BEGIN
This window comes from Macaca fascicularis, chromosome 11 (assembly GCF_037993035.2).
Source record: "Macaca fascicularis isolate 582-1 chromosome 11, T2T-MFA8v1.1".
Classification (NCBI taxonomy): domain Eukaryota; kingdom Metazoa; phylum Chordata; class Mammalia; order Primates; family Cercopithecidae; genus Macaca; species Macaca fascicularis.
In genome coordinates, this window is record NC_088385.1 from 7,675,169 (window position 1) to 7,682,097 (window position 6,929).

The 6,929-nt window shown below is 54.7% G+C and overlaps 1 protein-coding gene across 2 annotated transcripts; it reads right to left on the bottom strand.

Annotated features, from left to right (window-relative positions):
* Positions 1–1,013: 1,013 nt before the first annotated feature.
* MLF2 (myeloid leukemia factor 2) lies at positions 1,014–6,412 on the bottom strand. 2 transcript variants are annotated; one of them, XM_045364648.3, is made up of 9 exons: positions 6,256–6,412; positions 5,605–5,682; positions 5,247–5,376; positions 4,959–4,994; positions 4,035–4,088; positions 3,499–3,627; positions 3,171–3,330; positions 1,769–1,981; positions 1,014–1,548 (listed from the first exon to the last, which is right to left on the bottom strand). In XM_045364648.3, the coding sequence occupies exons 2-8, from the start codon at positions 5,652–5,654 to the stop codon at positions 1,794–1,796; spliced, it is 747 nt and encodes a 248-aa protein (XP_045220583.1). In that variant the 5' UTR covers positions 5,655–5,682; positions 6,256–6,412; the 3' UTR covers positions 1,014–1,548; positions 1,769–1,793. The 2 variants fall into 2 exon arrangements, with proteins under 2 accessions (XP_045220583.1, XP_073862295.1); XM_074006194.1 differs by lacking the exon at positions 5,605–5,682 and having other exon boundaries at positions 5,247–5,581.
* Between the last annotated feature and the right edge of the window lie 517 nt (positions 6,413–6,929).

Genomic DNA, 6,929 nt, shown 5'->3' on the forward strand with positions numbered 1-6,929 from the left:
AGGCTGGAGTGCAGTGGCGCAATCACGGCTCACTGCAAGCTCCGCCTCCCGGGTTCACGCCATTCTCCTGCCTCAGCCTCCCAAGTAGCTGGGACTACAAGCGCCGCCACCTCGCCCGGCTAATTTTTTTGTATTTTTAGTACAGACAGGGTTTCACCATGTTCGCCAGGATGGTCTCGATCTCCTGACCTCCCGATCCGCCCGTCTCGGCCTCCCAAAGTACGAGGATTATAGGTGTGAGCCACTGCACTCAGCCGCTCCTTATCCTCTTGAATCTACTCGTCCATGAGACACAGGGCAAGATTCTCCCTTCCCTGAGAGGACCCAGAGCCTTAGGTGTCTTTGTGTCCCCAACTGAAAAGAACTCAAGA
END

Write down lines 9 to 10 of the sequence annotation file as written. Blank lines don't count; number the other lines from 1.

* Between the last annotated feature and the right edge of the window lie 517 nt (positions 6,413–6,929).

Genomic DNA, 6,929 nt, shown 5'->3' on the forward strand with positions numbered 1-6,929 from the left: